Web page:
Doctor or Doctress?

Explore American history through the eyes of women physicians

Early Medical Missionaries in the Middle East: "Why I Want to Go to Arabia"

Explore the challenges faced by American women physicians who worked in the Middle East and South Asia in the early 20th century

In the second half of the 19th century, women gained the freedom to pursue formal education and professional practice in medicine with the opening of medical schools such as the Woman’s Medical College of Pennsylvania (WMCP). The missionary field held great appeal for women doctors. By 1947, over 150 graduates of WMCP had become medical missionaries, travelling mainly to China and India.


Missionaries are members of religious organizations who are sent to other countries to spread their religion’s teachings. Christians have sent missionaries all over the world for over 1,500 years. In the United States, many churches --Catholic and Protestant--believed missions were the responsibility of every Christian. While the main goal of many missionaries was to spread religious teachings, by the second half of the 19th century there was also a significant focus on humanitarian goals, such as health care. Women were very involved in these later missions, founding their own societies and sending their own missionaries overseas. Many of these women missionaries focused on medical care.

Careers as medical missionaries allowed young women graduates to work independently with patients, provided daily adventure, reliable salaries, and the possibility of making a major impact on the well-being of those they treated by establishing hospitals and medical schools. Such options were not available to women doctors who remained in the United States, where the profession was still dominated by men. The personal papers of medical missionaries show that they cared about more than just their careers. They were willing to endure deprivations and hardships to help those who needed it, working long hours in difficult circumstances. Many spent their entire lives in their adopted lands, returning to the United States only to lecture for the purposes of fundraising.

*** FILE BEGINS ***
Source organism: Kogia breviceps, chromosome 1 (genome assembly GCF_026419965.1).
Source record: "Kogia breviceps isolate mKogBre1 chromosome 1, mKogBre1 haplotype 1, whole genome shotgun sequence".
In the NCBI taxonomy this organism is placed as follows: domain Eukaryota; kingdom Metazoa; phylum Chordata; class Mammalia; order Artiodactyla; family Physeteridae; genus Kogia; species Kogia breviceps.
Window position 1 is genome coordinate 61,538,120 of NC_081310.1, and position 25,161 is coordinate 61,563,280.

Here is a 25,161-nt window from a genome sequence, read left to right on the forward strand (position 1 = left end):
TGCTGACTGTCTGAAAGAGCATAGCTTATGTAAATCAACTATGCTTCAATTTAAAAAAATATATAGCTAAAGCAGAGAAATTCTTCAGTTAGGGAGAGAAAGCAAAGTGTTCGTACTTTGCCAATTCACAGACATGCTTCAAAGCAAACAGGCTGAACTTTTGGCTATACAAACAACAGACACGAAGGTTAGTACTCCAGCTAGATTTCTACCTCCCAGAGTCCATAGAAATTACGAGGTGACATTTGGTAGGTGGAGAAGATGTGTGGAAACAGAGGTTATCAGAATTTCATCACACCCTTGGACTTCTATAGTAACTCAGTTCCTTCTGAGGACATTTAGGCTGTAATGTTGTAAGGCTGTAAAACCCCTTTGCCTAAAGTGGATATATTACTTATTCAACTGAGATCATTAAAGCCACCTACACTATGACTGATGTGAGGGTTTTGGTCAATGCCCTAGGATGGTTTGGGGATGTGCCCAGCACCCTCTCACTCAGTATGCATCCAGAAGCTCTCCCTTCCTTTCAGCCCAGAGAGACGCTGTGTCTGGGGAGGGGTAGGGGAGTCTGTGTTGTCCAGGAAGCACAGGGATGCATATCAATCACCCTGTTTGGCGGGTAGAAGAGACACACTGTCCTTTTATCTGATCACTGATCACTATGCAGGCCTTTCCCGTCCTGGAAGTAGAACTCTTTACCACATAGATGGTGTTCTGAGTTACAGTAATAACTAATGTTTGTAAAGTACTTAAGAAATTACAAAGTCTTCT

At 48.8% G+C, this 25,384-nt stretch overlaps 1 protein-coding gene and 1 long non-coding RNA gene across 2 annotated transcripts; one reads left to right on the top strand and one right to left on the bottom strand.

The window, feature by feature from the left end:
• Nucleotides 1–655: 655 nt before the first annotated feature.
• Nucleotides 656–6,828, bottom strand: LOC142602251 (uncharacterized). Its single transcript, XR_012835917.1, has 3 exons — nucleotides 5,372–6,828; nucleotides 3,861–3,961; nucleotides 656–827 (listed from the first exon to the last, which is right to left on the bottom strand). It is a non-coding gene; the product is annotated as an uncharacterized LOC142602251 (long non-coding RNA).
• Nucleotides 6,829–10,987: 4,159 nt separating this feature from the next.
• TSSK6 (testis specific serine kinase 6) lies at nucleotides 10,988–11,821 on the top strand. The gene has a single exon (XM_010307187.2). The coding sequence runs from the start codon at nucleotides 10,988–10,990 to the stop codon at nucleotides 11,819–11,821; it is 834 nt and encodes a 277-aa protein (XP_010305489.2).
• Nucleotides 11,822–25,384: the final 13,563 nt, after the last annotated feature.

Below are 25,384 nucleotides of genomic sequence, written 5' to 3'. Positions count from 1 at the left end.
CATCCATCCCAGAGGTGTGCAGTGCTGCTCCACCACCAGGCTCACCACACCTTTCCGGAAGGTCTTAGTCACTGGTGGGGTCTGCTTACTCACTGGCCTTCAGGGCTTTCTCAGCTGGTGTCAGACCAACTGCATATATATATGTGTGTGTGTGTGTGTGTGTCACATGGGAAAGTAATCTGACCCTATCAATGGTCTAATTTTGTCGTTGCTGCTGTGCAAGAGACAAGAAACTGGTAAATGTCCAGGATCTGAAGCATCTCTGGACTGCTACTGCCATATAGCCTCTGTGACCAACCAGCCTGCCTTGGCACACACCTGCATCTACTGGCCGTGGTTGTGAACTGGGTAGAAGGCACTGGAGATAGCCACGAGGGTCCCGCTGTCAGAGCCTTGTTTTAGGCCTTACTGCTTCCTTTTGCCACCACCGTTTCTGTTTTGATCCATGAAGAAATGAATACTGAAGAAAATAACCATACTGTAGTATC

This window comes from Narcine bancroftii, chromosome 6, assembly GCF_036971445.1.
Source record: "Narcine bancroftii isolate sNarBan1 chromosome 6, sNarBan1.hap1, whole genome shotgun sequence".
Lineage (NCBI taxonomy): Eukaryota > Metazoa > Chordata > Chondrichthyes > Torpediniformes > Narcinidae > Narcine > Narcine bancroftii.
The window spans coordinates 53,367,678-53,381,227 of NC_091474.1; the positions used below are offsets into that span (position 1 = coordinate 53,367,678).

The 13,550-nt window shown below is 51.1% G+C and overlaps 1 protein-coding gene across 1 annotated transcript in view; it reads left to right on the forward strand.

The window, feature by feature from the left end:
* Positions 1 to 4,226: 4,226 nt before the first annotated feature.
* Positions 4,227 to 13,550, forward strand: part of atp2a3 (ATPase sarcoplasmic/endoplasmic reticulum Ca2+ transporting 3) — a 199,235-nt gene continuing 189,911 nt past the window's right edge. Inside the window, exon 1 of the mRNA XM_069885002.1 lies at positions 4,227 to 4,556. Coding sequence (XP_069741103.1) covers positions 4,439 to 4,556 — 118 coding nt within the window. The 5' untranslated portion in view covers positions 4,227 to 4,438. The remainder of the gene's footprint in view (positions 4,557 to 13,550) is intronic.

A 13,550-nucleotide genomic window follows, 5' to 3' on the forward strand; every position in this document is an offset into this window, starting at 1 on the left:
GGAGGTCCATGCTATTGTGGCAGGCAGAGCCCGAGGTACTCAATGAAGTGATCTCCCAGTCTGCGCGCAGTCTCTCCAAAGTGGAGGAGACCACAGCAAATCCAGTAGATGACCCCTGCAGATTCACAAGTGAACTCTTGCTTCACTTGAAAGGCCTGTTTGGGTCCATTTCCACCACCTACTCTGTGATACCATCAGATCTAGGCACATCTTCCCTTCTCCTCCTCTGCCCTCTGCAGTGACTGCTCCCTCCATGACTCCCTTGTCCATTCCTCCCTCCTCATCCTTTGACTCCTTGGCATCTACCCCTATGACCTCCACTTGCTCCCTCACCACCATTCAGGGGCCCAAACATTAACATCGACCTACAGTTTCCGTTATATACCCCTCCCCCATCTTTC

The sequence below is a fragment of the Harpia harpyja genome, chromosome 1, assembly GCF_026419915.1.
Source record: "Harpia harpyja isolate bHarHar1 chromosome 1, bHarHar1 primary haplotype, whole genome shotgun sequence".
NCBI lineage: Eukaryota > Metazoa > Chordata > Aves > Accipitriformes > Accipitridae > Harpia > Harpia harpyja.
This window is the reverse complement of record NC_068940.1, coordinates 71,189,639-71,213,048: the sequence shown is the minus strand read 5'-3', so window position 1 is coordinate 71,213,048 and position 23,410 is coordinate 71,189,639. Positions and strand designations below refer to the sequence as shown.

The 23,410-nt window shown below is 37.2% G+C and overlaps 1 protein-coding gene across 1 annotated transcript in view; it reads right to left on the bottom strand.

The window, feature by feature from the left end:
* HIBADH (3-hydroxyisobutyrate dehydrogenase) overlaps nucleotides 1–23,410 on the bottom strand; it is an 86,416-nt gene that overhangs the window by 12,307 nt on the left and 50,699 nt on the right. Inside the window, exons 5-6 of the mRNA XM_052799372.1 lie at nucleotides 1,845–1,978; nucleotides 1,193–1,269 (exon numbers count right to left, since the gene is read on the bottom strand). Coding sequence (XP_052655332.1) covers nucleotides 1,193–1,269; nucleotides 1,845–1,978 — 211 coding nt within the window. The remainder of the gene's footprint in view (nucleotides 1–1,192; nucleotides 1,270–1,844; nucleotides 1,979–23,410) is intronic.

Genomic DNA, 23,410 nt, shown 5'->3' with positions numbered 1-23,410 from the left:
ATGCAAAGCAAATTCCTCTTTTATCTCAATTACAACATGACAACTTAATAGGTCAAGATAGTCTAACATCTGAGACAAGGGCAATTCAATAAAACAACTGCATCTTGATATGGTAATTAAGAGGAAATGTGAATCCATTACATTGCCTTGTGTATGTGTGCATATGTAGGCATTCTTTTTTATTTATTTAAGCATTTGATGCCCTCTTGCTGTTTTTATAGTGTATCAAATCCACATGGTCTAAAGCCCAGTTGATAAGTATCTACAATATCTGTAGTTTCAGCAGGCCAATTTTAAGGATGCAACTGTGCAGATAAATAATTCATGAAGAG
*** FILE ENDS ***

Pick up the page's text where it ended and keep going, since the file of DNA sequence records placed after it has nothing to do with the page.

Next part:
There was a great need for women doctors, especially in the Middle East and South Asia. The word purdah is used to describe a social and religious custom practiced by some Muslims and Hindus. It involves the seclusion of women from public view by wearing body-concealing clothing and by use of high-walled enclosures, screens and curtains in the home. Some women never leave the home after the age of 10 or 11 without being accompanied by a male family member, and interact only with other women and with male relatives, avoiding men outside of the family. Because of purdah, women in countries such as Kuwait and India did not receive medical treatment as there were few, if any, women doctors available to care for them. That began to change in the late 19th century, as American and European women were formally trained as doctors, started serving as missionaries, and founded local medical schools and hospitals for the people they treated overseas.

Essential Evidence
Use these primary sources to understand the facts of this story

Purdah Customs (books),  1909<blockquote class="juicy-quote">"The [men] do not allow their wives to come to see us for they live in seclusion..."</blockquote><div class="view-evidence"><a href="http://doctordoctress.org/islandora/object/islandora:1862/story/islandora:2167" class="btn btn-primary custom-colorbox-load"><span class="glyphicon glyphicon-search"></span> Evidence</a></div>